Visual field preservation after multisession cyberknife radiosurgery for perioptic lesions.
Adler JR Jr, Gibbs IC, Puataweepong P, Chang SD.
SourceDepartment of Neurosurgery, Stanford University Medical School, Stanford, California 94305, USA. firstname.lastname@example.org
OBJECTIVE: The restricted radiation tolerance of the anterior visual pathways represents a unique challenge for ablating adjacent lesions with single-session radiosurgery. Although preliminary studies have recently demonstrated that multisession radiosurgery for selected perioptic tumors is both safe and effective, the number of patients in these clinical series was modest and the length of follow-up limited. The current retrospective study is intended to help address these shortcomings.
METHODS: Forty-nine consecutive patients with meningioma (n = 27), pituitary adenoma (n = 19), craniopharyngioma (n = 2), or mixed germ cell tumor (n = 1) situated within 2 mm of a "short segment" of the optic apparatus underwent multisession image-guided radiosurgery at Stanford University Medical Center. Thirty-nine of these patients had previous subtotal surgical resection, and six had previously been treated with conventional fractionated radiotherapy (6). CyberKnife radiosurgery was delivered in two to five sessions to an average tumor volume of 7.7 cm3 and a cumulative average marginal dose of 20.3 Gy. Formal visual testing and clinical examinations were performed before treatment and at follow-up intervals beginning at 6 months.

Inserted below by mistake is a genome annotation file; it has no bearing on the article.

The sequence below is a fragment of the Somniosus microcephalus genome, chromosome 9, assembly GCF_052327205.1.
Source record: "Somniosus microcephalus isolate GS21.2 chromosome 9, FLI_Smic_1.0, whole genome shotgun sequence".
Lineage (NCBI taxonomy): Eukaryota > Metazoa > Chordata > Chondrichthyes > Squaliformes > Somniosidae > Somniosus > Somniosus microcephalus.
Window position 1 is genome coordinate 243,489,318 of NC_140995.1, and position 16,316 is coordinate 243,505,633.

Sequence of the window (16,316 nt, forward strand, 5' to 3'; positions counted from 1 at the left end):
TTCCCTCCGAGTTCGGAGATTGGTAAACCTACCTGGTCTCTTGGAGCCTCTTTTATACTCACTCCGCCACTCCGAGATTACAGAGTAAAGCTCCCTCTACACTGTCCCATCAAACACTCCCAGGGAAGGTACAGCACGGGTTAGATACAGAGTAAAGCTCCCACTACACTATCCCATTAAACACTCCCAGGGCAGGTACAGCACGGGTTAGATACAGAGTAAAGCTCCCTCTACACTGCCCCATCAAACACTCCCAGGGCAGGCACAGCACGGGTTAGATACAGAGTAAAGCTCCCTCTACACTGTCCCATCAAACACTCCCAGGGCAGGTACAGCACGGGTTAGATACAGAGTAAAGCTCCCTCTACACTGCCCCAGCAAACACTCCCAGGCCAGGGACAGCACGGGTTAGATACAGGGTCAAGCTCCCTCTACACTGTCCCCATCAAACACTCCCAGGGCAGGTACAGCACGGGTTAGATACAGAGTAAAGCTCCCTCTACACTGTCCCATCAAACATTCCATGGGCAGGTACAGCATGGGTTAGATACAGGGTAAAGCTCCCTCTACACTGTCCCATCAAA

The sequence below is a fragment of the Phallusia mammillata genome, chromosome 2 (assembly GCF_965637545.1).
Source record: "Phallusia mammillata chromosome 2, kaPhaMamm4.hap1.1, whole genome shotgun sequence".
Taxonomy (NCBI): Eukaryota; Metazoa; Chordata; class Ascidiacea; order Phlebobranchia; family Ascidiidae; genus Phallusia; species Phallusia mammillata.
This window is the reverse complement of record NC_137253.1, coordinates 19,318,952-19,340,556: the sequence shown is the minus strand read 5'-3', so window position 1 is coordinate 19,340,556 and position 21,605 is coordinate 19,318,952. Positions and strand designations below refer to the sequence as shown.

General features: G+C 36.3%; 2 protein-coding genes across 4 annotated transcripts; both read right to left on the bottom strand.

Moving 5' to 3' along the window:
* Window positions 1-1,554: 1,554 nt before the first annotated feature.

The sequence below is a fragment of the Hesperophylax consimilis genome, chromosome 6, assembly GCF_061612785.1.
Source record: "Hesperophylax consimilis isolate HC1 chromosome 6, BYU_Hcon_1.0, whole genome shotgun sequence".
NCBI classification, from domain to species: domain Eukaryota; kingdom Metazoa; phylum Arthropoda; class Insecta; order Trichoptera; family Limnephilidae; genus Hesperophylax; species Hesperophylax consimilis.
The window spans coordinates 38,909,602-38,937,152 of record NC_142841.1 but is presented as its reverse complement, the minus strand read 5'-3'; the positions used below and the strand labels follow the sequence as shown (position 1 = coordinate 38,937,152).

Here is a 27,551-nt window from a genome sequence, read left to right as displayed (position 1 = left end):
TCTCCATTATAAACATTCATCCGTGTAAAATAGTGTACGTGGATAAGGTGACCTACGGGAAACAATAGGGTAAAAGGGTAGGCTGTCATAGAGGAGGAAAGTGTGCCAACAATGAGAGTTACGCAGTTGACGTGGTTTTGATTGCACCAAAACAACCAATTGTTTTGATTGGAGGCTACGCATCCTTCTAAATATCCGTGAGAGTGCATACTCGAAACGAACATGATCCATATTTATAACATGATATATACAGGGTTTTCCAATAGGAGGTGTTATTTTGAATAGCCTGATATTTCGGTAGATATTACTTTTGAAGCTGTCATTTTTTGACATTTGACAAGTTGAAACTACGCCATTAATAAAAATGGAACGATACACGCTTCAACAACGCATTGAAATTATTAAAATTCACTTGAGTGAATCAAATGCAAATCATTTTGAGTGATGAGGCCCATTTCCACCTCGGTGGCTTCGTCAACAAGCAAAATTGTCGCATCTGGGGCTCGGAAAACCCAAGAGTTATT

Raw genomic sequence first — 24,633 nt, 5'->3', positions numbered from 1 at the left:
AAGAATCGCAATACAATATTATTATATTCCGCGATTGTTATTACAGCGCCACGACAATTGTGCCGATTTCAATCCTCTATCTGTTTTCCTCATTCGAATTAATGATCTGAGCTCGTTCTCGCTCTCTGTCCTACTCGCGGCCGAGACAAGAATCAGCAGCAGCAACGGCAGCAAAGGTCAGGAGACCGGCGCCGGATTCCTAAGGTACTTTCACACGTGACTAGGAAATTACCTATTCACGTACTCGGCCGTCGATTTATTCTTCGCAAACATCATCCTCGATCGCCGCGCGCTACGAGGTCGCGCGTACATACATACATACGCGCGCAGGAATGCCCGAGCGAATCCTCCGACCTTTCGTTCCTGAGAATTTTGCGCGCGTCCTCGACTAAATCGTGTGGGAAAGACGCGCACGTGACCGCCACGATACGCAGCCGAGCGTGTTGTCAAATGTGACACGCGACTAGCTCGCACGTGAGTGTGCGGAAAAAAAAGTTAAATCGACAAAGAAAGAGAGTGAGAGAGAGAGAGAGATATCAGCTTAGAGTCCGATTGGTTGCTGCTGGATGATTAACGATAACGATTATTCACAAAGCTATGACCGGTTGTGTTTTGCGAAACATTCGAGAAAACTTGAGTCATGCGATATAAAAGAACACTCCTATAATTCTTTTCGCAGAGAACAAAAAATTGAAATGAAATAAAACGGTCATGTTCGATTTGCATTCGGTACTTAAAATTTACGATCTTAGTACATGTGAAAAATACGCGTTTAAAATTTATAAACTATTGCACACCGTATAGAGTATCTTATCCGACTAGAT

RESULTS: After a mean visual field follow-up of 49 months (range, 6-96 mo), vision was unchanged postradiosurgery in 38 patients, improved in eight (16%), and worse in three (6%). In each instance, visual deterioration was accompanied by tumor progression that ultimately resulted in patient death. However, one of these patients, who had a multiply recurrent adrenocorticotropic hormone-secreting pituitary adenoma, initially experienced early visual loss without significant tumor progression after both a previous course of radiotherapy and three separate sessions of radiosurgery. After a mean magnetic resonance imaging follow-up period of 46 months, tumor volume was stable or smaller in all other cases. Two patients died of unrelated nonbrain causes.
CONCLUSION: Multisession radiosurgery resulted in high rates of tumor control and preservation of visual function in this group of perioptic tumors. Ninety-four percent of patients retained or improved preradiosurgical vision. This intermediate-term experience reinforces the findings from earlier studies that suggested that multisession radiosurgery can be a safe and effective alternative to either surgery or fractionated radiotherapy for selected lesions immediately adjacent to short segments of the optic apparatus.
Source : http://www.ncbi.nlm.nih.gov/pubmed/18596432
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